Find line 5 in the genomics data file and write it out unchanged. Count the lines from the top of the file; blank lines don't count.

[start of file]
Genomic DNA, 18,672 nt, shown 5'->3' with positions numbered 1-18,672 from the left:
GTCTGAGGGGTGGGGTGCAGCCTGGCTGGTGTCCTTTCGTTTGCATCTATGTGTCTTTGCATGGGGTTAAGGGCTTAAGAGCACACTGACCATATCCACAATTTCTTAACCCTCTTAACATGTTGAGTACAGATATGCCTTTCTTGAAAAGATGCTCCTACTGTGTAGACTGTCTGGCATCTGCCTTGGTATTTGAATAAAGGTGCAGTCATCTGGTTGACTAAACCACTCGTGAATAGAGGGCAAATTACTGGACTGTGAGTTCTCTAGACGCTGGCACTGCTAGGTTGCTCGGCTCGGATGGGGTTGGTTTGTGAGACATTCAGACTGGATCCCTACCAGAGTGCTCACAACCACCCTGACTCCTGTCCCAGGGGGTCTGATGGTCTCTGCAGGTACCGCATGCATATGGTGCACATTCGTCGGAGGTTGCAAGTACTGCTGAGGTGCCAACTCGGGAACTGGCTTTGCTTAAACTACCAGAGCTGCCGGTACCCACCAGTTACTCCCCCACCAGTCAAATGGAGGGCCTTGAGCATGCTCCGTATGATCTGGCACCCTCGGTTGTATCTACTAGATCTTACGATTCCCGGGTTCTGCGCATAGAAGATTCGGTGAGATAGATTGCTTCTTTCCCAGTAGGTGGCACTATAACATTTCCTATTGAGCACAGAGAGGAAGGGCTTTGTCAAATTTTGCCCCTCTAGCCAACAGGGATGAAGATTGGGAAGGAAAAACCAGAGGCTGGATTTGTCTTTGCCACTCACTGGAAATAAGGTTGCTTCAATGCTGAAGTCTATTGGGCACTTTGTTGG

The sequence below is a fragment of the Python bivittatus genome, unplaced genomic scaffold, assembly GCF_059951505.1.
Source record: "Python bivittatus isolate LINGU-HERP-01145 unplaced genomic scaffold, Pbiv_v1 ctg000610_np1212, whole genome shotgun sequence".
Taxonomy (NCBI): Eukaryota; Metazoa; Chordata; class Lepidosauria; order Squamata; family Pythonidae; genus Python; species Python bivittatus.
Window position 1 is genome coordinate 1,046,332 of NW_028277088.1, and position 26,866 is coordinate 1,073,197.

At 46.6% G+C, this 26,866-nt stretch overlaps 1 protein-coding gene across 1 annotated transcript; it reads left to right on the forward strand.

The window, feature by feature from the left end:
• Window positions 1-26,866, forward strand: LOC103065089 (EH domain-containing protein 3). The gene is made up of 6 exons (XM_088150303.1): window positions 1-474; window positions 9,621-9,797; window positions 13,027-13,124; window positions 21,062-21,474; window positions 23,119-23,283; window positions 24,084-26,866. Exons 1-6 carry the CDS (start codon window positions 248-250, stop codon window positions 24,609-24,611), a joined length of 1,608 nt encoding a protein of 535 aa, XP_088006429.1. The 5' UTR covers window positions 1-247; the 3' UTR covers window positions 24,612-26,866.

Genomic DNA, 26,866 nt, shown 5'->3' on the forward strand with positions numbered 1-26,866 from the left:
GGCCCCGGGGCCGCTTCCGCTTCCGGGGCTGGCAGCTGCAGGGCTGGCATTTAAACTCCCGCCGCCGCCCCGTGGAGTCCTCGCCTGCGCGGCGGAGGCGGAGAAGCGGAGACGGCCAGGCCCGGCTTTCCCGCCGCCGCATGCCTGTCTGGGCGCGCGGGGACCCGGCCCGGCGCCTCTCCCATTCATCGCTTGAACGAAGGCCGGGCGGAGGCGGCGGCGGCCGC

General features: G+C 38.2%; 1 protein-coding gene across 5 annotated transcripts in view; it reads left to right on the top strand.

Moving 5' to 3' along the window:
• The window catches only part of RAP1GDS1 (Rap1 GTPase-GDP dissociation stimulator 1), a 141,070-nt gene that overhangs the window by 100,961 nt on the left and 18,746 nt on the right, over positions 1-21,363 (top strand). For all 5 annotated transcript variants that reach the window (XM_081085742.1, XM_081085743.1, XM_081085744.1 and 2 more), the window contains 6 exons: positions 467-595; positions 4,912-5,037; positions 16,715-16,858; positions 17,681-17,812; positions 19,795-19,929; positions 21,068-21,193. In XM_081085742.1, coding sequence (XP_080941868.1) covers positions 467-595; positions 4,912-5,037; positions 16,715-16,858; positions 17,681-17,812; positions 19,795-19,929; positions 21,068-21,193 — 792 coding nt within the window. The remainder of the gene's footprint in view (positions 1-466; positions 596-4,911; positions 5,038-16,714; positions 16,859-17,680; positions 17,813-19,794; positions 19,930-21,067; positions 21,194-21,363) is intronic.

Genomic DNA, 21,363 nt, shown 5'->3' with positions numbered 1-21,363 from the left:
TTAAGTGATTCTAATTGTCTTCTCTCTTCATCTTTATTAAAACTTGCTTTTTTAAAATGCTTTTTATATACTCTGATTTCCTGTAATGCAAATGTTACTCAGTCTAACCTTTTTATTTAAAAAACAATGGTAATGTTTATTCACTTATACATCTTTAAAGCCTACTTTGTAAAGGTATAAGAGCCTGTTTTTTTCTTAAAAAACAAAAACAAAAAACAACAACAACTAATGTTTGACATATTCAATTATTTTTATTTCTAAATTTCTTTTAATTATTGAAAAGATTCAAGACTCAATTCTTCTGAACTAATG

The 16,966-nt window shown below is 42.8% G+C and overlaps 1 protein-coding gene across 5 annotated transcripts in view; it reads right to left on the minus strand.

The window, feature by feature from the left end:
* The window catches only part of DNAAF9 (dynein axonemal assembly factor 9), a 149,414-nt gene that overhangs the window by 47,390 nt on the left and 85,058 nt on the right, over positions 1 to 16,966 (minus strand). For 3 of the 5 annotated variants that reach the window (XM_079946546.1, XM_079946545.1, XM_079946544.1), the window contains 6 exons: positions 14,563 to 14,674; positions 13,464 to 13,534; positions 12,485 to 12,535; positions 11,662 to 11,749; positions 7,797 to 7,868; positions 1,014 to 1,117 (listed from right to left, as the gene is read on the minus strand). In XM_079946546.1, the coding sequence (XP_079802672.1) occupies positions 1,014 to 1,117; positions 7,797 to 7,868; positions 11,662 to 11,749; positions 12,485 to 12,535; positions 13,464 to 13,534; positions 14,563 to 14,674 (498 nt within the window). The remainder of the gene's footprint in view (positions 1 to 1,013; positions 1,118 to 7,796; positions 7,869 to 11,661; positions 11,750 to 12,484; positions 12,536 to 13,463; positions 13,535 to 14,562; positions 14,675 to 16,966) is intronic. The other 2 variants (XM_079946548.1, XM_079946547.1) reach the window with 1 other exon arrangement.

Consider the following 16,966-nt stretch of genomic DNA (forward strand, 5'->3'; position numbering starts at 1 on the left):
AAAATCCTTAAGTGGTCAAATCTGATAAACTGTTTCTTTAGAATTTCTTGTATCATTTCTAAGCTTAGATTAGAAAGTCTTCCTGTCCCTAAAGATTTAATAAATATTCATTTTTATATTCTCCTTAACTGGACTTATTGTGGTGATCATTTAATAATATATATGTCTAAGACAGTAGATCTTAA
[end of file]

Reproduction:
Taxonomy (NCBI): Eukaryota; Metazoa; Chordata; class Lepidosauria; order Squamata; family Pythonidae; genus Python; species Python bivittatus.